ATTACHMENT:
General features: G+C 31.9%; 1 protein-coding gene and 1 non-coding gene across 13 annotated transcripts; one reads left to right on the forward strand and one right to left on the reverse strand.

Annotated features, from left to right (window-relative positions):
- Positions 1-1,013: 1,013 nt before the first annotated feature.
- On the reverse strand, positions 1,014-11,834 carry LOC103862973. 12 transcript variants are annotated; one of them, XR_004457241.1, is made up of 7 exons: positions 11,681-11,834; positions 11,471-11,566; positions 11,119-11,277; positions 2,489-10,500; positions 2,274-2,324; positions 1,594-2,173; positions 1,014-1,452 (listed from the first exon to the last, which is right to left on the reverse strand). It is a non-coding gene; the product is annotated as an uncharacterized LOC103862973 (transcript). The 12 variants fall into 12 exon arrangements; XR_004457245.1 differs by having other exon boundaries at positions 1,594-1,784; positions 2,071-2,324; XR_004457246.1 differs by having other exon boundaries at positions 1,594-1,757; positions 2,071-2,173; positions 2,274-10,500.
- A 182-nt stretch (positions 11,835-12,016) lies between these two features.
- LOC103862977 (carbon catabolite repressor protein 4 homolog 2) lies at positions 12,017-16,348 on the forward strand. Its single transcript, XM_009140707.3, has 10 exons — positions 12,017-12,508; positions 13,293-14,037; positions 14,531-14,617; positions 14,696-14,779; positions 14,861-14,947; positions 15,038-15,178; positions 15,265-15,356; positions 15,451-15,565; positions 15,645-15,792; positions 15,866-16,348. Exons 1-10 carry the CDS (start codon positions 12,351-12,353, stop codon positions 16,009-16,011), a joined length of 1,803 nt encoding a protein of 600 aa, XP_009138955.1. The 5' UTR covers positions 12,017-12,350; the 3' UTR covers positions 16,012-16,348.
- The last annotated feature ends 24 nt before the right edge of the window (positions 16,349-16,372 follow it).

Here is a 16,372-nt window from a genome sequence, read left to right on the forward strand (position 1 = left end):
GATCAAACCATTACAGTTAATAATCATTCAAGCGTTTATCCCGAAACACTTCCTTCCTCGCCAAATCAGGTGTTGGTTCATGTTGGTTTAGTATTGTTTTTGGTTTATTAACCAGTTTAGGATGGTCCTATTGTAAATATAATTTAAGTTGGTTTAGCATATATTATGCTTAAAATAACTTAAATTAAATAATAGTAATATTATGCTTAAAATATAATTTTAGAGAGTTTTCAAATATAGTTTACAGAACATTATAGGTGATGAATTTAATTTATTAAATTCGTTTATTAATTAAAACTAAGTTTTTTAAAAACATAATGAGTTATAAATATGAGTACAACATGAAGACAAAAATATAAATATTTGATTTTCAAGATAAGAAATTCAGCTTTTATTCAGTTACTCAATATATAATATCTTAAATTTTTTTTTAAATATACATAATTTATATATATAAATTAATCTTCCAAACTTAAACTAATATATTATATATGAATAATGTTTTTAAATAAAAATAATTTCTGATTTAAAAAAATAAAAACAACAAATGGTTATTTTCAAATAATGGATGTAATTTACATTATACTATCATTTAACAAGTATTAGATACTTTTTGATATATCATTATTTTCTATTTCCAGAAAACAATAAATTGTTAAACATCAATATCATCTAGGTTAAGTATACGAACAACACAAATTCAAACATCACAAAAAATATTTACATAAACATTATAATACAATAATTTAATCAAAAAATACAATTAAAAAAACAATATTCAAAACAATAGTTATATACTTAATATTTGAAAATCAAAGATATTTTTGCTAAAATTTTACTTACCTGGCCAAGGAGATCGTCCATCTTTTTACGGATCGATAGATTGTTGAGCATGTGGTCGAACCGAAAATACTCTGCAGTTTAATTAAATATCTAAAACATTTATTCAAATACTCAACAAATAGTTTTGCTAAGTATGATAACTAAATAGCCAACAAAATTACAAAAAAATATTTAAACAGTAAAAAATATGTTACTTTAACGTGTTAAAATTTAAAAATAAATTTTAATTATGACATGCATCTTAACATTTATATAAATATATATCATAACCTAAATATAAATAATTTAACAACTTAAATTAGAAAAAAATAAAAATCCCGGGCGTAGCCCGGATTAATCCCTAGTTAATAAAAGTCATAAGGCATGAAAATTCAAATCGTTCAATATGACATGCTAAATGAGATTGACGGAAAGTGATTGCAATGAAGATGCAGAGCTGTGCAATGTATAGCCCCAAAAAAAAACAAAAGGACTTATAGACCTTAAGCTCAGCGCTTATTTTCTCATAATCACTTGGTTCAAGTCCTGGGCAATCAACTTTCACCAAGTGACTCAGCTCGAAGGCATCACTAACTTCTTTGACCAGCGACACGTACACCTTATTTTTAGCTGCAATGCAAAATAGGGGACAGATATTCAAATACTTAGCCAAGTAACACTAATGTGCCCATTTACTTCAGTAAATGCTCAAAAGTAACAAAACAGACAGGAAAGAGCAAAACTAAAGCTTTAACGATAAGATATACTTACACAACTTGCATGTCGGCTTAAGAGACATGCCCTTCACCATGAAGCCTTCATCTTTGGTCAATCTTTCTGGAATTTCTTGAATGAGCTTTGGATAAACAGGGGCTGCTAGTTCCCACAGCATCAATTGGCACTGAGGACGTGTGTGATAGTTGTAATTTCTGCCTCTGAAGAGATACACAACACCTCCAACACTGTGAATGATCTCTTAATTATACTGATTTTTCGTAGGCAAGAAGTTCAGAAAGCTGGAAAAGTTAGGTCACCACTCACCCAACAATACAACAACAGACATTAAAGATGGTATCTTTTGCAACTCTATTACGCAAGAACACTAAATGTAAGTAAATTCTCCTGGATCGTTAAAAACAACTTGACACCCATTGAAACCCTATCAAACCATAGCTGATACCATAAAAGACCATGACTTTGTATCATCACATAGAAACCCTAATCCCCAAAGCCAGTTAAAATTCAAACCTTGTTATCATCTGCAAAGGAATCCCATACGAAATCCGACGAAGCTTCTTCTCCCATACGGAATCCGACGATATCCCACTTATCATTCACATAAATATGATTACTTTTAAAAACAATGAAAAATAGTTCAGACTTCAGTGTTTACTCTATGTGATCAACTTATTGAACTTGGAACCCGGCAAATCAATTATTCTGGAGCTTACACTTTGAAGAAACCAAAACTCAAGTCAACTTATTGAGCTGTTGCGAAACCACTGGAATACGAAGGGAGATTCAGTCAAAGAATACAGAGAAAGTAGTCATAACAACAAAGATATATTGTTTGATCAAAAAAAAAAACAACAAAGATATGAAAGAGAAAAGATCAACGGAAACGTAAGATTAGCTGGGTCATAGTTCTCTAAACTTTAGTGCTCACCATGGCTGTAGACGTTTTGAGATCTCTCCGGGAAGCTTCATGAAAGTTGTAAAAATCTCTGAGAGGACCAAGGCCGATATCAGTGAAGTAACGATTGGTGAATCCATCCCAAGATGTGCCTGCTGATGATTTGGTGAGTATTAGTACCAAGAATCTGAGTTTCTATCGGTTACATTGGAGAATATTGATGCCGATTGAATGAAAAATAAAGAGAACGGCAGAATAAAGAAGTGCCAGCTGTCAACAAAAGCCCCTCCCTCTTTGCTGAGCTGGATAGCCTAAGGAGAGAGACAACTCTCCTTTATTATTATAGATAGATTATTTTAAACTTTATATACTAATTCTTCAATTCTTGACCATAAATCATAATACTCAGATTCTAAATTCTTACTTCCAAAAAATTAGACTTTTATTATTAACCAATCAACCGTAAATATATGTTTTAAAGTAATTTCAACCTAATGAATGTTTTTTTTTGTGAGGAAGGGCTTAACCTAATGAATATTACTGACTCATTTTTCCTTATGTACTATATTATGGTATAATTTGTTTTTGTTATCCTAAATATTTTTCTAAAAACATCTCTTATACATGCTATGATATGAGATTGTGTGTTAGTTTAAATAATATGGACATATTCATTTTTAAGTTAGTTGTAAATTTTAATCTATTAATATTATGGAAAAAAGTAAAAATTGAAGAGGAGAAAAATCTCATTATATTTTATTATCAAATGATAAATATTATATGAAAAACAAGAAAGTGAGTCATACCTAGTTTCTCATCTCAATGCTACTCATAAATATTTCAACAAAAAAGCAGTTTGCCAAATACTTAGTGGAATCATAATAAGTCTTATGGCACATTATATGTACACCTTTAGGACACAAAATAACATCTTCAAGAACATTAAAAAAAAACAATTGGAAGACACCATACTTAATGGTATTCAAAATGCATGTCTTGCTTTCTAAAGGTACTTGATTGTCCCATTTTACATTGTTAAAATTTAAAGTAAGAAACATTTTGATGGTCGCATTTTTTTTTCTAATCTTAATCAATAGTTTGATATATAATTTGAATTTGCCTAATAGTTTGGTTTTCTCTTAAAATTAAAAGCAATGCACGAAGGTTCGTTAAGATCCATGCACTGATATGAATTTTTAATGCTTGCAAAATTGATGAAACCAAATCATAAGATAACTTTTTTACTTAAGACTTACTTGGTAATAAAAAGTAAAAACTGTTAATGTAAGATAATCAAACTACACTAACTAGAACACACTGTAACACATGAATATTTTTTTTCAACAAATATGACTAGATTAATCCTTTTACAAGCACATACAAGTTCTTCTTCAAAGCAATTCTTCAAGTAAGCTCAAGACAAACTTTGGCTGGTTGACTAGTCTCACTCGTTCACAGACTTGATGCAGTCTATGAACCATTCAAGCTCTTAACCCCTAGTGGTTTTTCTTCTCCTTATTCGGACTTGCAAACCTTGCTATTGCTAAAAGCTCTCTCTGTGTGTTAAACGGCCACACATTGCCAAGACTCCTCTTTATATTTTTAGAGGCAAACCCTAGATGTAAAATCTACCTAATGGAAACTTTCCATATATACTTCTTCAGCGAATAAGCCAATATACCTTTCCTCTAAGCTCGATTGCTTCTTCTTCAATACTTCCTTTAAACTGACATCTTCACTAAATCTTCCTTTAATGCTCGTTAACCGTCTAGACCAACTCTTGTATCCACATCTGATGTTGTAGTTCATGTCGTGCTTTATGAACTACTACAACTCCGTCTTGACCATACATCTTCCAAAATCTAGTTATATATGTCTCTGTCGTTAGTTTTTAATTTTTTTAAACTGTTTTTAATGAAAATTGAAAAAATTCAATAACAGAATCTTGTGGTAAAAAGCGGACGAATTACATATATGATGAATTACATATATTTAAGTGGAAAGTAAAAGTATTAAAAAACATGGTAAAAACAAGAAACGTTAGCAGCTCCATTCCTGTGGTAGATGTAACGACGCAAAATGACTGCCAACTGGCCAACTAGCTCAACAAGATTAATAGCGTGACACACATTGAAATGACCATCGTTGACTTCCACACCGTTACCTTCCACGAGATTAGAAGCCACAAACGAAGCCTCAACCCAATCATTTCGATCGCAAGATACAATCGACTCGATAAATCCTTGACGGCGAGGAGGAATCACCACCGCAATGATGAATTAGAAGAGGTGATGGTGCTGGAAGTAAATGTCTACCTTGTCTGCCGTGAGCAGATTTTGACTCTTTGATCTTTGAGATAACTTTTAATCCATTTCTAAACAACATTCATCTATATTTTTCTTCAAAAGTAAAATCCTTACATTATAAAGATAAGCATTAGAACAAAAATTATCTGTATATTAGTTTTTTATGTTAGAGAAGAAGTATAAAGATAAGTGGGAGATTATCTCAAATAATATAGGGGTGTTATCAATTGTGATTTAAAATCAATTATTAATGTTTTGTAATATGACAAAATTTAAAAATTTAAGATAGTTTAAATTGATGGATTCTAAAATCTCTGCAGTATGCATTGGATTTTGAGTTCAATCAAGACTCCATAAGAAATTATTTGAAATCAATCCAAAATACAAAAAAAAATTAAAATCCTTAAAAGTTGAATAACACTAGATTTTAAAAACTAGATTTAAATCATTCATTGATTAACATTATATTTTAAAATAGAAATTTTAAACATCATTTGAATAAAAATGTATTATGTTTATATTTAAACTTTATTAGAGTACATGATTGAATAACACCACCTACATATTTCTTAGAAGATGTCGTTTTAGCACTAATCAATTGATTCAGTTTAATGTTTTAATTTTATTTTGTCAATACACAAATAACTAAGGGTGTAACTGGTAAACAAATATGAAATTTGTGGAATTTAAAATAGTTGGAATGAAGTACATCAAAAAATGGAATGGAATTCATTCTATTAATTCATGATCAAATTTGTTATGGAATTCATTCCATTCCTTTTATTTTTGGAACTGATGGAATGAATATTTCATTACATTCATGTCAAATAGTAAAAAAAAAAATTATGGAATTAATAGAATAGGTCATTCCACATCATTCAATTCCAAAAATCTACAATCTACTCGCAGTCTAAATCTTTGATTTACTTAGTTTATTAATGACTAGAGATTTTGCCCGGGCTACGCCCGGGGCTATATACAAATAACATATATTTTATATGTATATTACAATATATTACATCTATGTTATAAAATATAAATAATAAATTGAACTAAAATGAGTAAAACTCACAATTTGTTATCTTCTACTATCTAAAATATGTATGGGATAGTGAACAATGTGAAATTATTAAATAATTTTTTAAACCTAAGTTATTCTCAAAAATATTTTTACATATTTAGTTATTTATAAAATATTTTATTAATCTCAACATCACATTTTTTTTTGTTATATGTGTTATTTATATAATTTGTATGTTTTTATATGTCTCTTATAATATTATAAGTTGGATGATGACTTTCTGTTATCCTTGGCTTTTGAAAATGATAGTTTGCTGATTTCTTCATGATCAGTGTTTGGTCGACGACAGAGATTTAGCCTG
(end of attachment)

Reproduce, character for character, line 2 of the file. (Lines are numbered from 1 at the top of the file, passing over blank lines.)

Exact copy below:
Annotated features, from left to right (window-relative positions):